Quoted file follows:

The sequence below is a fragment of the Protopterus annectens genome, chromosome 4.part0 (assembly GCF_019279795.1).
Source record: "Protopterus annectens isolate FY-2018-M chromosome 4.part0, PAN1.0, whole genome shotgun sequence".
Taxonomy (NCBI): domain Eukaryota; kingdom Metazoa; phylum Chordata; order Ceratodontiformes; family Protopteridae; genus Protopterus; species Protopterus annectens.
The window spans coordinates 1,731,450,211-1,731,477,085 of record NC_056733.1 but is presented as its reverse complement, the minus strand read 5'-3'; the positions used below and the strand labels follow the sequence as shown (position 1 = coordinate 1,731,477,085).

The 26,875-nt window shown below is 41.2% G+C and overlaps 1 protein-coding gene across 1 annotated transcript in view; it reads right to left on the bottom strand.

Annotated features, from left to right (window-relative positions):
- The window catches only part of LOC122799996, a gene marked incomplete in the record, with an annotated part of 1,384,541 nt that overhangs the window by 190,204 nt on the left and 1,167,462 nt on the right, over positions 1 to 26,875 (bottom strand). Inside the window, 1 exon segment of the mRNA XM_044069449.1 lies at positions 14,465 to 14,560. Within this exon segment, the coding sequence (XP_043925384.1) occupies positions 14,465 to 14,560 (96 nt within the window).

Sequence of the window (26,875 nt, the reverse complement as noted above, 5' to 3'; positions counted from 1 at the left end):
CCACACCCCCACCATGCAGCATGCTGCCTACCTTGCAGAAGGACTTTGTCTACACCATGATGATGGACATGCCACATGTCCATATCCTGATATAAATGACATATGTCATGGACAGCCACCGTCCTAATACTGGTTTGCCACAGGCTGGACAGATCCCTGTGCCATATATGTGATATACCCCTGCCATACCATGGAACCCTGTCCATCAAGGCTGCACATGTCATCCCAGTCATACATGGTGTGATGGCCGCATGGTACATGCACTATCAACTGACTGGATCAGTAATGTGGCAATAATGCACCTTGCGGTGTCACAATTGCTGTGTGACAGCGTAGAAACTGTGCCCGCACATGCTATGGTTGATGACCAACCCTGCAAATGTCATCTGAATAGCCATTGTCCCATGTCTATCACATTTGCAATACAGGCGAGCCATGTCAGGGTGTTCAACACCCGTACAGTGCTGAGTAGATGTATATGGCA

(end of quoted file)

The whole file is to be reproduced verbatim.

The sequence below is a fragment of the Protopterus annectens genome, chromosome 4.part0 (assembly GCF_019279795.1).
Source record: "Protopterus annectens isolate FY-2018-M chromosome 4.part0, PAN1.0, whole genome shotgun sequence".
Taxonomy (NCBI): domain Eukaryota; kingdom Metazoa; phylum Chordata; order Ceratodontiformes; family Protopteridae; genus Protopterus; species Protopterus annectens.
The window spans coordinates 1,731,450,211-1,731,477,085 of record NC_056733.1 but is presented as its reverse complement, the minus strand read 5'-3'; the positions used below and the strand labels follow the sequence as shown (position 1 = coordinate 1,731,477,085).

The 26,875-nt window shown below is 41.2% G+C and overlaps 1 protein-coding gene across 1 annotated transcript in view; it reads right to left on the bottom strand.

Annotated features, from left to right (window-relative positions):
- The window catches only part of LOC122799996, a gene marked incomplete in the record, with an annotated part of 1,384,541 nt that overhangs the window by 190,204 nt on the left and 1,167,462 nt on the right, over positions 1 to 26,875 (bottom strand). Inside the window, 1 exon segment of the mRNA XM_044069449.1 lies at positions 14,465 to 14,560. Within this exon segment, the coding sequence (XP_043925384.1) occupies positions 14,465 to 14,560 (96 nt within the window).

Sequence of the window (26,875 nt, the reverse complement as noted above, 5' to 3'; positions counted from 1 at the left end):
CCACACCCCCACCATGCAGCATGCTGCCTACCTTGCAGAAGGACTTTGTCTACACCATGATGATGGACATGCCACATGTCCATATCCTGATATAAATGACATATGTCATGGACAGCCACCGTCCTAATACTGGTTTGCCACAGGCTGGACAGATCCCTGTGCCATATATGTGATATACCCCTGCCATACCATGGAACCCTGTCCATCAAGGCTGCACATGTCATCCCAGTCATACATGGTGTGATGGCCGCATGGTACATGCACTATCAACTGACTGGATCAGTAATGTGGCAATAATGCACCTTGCGGTGTCACAATTGCTGTGTGACAGCGTAGAAACTGTGCCCGCACATGCTATGGTTGATGACCAACCCTGCAAATGTCATCTGAATAGCCATTGTCCCATGTCTATCACATTTGCAATACAGGCGAGCCATGTCAGGGTGTTCAACACCCGTACAGTGCTGAGTAGATGTATATGGCA